By James L. Outman, Elisabeth M. Outman
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Additional resources for Industrial Revolution Reference Library Volume III Primary Sources
From the serfs of the Middle Ages sprang the chartered burghers of the earliest towns. From these burgesses the first elements of the bourgeoisie were developed. The discovery of America, the rounding of the Cape, opened up fresh ground for the rising bourgeoisie. The East-Indian and Chinese markets, the colonisation of America, trade with the colonies, the increase in the means of exchange and in commodities generally, gave to commerce, to navigation, to industry, an impulse never before known, and thereby, to the revolutionary element in the tottering feudal society, a rapid development.
It has resolved personal worth into exchange value, and in place of the numberless indefeasible chartered freedoms, has set up that single, unconscionable freedom—Free Trade. In one word, for exploitation, veiled by religious and political illusions, it has substituted naked, shameless, direct, brutal exploitation. The bourgeoisie has stripped of its halo every occupation hitherto honored and looked up to with reverent awe. It has converted the physician, the lawyer, the priest, the poet, the man of science, into its paid wage laborers.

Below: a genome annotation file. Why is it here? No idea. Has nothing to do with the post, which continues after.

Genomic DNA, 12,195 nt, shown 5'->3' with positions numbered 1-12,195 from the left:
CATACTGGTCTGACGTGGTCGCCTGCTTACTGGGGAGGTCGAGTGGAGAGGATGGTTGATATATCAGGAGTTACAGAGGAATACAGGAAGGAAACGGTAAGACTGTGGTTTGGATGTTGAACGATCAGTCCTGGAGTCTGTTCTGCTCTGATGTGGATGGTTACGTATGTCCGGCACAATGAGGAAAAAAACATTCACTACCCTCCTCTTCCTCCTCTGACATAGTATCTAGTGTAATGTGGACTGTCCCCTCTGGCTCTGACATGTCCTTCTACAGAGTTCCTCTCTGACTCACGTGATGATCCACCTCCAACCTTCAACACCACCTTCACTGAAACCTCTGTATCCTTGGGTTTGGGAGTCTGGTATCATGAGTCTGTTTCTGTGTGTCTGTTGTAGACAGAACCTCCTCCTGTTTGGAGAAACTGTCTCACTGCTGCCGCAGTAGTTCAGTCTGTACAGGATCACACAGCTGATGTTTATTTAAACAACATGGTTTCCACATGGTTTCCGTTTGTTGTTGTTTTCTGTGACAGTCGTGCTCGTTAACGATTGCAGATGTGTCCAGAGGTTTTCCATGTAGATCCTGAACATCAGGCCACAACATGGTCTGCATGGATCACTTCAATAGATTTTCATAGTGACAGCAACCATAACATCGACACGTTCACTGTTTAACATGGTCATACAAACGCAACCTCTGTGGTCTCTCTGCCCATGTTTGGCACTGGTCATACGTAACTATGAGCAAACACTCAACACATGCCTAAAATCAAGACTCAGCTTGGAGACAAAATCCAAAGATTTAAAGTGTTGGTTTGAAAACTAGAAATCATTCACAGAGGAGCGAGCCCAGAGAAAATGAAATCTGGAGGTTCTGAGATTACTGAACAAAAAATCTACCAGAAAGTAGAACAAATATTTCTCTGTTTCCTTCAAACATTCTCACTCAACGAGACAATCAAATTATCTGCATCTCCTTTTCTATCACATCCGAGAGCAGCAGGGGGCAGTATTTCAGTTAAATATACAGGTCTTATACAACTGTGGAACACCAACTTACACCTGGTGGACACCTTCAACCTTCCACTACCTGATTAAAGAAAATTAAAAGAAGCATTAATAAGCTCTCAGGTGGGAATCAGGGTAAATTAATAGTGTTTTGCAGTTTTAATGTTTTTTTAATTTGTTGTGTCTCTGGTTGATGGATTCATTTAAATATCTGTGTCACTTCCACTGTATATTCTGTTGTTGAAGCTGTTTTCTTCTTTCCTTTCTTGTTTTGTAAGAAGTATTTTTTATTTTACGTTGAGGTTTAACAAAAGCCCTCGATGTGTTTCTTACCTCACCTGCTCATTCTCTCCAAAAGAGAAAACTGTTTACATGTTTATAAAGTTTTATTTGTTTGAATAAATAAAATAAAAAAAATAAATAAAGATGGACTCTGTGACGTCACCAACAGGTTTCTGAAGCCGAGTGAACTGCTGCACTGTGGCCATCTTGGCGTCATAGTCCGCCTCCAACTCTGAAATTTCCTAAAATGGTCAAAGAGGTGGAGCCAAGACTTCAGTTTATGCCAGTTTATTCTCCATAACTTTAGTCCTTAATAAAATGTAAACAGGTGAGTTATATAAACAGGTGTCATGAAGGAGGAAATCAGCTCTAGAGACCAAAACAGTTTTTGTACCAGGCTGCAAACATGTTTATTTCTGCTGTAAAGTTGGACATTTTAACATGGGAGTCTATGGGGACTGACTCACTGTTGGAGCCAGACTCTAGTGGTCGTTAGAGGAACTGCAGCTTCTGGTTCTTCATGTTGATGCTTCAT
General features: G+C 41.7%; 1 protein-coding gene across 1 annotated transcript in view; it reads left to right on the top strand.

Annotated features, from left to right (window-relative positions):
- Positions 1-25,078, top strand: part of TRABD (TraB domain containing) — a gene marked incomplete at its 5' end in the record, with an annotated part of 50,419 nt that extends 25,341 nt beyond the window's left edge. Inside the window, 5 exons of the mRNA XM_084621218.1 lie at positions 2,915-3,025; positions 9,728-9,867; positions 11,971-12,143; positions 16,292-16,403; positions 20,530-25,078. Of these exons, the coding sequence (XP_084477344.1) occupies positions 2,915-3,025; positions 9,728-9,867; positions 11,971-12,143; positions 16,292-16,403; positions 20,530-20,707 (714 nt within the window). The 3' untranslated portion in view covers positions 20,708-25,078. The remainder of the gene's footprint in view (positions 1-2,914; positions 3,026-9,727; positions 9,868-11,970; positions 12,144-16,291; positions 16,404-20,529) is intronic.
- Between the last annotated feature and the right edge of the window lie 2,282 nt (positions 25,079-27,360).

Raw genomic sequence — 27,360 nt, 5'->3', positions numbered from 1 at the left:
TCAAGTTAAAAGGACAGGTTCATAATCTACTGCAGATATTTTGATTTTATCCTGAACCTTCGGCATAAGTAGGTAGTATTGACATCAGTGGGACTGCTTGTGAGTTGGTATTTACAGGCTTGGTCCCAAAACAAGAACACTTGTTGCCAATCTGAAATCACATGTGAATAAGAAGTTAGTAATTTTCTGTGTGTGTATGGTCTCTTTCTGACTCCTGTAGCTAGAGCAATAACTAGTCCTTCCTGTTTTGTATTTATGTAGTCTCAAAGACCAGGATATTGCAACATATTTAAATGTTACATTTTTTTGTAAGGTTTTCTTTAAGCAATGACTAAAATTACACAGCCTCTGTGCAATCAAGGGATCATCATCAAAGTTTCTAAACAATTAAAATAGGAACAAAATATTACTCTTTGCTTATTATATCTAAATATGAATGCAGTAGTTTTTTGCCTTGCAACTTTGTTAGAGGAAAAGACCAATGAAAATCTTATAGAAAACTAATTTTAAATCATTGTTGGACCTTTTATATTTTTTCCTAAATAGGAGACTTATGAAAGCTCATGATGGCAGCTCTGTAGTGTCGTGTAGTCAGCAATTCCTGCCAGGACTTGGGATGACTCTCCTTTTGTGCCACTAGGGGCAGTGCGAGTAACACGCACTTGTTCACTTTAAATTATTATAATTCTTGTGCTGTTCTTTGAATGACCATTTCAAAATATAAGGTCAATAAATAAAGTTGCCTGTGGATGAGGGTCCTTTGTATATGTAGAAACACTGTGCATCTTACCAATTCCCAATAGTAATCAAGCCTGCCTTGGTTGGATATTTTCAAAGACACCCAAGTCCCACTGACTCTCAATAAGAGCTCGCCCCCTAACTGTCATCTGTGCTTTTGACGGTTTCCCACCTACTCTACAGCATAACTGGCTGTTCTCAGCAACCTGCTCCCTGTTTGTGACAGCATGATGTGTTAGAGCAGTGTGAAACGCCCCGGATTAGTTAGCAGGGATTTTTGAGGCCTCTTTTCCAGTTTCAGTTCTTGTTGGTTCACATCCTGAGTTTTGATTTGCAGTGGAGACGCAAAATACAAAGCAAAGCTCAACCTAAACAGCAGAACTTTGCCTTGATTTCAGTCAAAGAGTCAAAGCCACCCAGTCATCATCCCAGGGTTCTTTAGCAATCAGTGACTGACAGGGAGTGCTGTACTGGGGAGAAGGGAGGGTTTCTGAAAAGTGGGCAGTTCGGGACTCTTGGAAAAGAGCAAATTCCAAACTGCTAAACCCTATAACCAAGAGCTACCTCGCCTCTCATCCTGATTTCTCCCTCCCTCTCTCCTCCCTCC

The title page of the original German-language version of The Communist Manifesto. Reproduced by permission of Hulton Archive. In the United States, Marx and his philosophy were feared and detested for most of the twentieth century. For forty-six years following World War II (1939–45), the United States was in the forefront of an international struggle between communism and capitalism (the system of private ownership of business). In the 1950s, Americans could lose their jobs for belonging to the Communist Party in the United States because such membership was viewed as unpatriotic, and communism was seen as the enemy of everything Americans held dear, including private property and religious beliefs.
Industrial Revolution Reference Library Volume III Primary Sources by James L. Outman, Elisabeth M. Outman